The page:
Good old photinia

These can be seen all over the South Island, usually as hedging plants, but sometimes shaped like a specimen tree. They are tough and easy to grow. Take off the attractive red new growth whenever you like to use in flower arrangements, but prune the whole plant to shape once the flowers are finished.

Photinia New Zeeland

Mock orange (Philadelphus)

Moch Orange

These are a particular favourite of mine because, in the UK, they flower around my daughter’s birthday. Their name comes from their fragrance, which is like a gentler version of orange blossom. When they have finished flowering, take out a third or more of the canes at ground level, reduce the height and then shape the whole bush. Without pruning, you will have fewer flowers and they will be too high to enjoy, so don’t be afraid to prune them back hard. Kolkwitzia or beauty bush should be treated the same way. When I came to live here, the back garden was choked with self-seeded kolkwitzias from an old, congested shrub that was past reshaping. I removed it and most of its offspring. Prune other spring-flowering ornamental shrubs after they have flowered to maintain a neat, bushy shape.

The vegetable garden


You should prick out your seedlings into individual, deep pots as soon as they have two true leaves. If you have time, put the pots outside during the day and bring them back indoors at night, so that they harden off. Keep watching the weather forecast, and when you see consistent forecasted temperatures of 6 degrees or above, you can plant them into the soil in the vegetable bed, with suitable supports. I like to plant mine around a compost bin, supported by netting and sticks. The black plastic bin absorbs the heat of the sun and the microbial activity inside it also keeps the tomatoes warm and well-fed.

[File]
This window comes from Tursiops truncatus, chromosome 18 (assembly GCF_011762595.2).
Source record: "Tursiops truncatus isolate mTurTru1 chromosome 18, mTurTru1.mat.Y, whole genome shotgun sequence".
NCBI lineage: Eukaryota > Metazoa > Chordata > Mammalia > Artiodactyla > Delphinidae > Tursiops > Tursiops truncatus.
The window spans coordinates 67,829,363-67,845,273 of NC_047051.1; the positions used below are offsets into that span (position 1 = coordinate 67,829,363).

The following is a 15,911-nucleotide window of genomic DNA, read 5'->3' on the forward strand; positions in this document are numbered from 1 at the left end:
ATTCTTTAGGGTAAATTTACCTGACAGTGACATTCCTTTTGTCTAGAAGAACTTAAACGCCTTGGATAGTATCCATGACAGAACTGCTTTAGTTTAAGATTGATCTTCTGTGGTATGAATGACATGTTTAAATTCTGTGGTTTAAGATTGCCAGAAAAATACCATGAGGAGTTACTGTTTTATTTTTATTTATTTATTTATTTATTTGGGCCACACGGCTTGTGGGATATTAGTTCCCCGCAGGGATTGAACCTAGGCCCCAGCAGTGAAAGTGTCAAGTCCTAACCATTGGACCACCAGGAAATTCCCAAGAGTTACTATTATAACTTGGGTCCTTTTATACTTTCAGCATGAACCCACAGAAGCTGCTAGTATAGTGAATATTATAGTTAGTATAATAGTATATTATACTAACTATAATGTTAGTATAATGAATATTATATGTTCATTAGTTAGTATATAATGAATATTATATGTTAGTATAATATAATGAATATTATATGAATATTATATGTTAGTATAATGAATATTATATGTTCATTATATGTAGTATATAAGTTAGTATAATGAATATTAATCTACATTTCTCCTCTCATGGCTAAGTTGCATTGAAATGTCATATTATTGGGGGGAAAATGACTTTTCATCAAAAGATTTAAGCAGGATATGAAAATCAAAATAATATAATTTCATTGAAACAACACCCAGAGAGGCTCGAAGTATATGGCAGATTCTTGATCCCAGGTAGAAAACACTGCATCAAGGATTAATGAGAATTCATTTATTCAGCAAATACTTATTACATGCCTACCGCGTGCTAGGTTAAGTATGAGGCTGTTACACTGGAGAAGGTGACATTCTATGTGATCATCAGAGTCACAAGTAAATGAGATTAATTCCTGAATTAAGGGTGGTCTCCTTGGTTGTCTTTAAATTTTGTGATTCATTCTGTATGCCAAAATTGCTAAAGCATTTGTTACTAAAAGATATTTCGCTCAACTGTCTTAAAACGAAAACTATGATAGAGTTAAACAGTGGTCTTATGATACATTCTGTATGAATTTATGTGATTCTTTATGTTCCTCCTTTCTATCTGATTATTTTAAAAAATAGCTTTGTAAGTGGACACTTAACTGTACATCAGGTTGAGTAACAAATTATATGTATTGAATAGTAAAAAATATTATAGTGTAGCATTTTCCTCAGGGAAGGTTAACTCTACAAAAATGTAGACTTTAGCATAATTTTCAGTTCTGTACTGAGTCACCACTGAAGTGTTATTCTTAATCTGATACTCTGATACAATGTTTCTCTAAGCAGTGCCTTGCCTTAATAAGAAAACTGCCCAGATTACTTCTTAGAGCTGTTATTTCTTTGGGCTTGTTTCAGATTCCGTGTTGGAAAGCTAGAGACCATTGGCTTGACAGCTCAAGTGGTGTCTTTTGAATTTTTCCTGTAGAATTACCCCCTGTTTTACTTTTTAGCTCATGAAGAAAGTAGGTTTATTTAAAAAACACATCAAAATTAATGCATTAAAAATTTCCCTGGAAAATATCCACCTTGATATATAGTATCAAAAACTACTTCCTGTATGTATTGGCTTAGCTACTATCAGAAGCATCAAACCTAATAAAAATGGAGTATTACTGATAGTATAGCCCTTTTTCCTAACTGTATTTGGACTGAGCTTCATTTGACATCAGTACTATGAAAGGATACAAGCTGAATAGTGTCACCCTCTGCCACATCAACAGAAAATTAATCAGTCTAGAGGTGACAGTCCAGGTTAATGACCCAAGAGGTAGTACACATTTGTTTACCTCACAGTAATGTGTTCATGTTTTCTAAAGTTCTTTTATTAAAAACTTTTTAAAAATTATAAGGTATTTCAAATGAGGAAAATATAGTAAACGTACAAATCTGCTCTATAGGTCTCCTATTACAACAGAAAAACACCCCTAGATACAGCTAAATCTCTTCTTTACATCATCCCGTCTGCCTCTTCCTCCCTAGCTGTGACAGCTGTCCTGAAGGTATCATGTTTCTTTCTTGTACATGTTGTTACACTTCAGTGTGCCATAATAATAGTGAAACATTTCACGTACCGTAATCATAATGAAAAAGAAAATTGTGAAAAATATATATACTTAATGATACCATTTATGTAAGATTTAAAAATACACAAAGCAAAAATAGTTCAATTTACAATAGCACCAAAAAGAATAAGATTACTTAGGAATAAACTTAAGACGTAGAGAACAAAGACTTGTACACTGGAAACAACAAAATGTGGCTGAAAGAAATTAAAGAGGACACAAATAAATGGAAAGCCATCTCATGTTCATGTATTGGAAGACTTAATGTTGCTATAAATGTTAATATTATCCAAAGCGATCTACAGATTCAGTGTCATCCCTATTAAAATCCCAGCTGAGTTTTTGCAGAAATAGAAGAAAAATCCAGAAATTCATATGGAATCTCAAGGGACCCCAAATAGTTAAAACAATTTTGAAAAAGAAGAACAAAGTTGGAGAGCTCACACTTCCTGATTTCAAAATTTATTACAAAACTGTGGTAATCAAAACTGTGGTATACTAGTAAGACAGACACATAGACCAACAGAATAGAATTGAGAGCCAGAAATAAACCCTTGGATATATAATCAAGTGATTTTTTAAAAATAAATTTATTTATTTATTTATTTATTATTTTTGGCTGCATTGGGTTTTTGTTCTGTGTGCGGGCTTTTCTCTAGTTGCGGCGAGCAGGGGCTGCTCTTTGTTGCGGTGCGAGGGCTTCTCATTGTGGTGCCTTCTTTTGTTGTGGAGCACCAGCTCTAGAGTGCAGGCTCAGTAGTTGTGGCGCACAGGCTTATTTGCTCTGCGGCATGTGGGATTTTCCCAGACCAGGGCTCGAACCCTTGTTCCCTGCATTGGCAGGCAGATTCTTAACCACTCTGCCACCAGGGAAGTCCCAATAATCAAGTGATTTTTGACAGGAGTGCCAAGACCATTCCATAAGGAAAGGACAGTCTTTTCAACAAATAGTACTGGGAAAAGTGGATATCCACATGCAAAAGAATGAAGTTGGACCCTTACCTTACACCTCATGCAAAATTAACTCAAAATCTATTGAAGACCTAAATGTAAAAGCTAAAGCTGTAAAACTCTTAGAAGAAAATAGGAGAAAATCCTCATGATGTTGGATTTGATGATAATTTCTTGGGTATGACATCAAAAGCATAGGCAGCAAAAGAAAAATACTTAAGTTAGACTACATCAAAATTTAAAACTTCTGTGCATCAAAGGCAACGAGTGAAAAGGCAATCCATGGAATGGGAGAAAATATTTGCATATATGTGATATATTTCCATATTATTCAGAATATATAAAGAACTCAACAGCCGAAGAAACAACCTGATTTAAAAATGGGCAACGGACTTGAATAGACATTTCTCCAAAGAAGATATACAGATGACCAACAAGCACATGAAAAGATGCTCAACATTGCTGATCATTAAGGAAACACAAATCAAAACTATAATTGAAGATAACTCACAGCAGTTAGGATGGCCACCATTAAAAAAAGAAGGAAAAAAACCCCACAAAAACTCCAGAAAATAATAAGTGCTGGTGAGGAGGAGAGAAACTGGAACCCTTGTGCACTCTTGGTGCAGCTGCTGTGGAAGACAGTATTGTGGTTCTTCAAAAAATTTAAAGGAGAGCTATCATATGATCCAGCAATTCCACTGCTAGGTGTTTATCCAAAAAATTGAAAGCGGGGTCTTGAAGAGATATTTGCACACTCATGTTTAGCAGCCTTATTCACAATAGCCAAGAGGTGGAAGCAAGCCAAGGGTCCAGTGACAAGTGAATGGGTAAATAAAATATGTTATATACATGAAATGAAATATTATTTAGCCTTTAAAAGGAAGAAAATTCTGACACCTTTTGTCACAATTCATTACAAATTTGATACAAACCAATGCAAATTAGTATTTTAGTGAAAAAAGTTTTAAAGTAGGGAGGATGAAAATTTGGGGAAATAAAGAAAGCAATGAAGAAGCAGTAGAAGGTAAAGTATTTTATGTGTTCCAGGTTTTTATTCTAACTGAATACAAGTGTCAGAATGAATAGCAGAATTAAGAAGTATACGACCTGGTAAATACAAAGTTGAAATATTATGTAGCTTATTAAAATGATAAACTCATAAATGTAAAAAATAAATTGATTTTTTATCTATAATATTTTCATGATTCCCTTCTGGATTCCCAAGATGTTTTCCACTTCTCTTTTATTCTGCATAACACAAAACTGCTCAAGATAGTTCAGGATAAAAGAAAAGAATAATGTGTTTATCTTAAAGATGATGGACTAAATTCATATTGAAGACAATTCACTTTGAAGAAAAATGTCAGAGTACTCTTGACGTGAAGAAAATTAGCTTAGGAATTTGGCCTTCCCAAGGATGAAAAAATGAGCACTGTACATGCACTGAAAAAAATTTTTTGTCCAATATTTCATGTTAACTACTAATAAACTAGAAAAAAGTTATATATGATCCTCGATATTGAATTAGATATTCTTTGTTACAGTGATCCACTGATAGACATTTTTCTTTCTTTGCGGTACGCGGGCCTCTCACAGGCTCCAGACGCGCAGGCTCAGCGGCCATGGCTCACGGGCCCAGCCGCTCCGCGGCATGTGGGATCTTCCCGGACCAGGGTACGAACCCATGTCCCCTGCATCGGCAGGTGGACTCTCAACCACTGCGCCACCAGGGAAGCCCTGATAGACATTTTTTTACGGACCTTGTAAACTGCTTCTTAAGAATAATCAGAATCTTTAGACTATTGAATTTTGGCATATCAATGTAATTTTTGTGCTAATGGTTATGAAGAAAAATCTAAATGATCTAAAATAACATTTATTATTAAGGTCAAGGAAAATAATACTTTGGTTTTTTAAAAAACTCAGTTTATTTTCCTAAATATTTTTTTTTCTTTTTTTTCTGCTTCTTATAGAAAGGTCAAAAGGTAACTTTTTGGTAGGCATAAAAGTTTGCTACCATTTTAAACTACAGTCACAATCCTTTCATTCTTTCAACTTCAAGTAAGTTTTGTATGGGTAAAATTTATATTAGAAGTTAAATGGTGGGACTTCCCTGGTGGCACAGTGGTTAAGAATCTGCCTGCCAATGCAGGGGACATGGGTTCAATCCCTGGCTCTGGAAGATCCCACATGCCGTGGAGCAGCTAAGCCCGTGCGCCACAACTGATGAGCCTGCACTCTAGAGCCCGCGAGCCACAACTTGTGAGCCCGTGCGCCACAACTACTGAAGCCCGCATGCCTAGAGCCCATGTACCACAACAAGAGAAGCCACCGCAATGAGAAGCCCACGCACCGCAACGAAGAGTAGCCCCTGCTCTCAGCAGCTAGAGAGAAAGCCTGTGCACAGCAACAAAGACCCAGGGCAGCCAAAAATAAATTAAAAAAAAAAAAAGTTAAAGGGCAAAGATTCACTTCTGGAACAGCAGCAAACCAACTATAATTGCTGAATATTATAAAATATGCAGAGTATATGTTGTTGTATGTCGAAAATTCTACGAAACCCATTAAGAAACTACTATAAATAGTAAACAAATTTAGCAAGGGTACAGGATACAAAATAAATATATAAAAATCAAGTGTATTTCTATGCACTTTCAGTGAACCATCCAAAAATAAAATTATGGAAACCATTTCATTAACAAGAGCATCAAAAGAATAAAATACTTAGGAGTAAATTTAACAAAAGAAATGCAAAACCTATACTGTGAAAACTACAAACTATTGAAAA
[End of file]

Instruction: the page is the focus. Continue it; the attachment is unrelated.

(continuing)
Planting out seedlings

When it is warm enough for tomatoes, it will also be warm enough for basil, chillies, aubergines and capsicums. Basil is a good companion plant for these, as well as complementing them in your cooking. It does not like root disturbance though, so water it extra well when you transplant it and keep pinching it out for cooking, so that it stays nice and bushy and does not become too big for its roots to support.

Keep sowing seeds